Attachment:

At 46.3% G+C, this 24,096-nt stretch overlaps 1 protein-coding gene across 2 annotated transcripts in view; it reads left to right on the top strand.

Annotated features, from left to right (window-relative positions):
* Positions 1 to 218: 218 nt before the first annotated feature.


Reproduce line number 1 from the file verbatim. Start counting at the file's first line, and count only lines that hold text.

At 46.3% G+C, this 24,096-nt stretch overlaps 1 protein-coding gene across 2 annotated transcripts in view; it reads left to right on the top strand.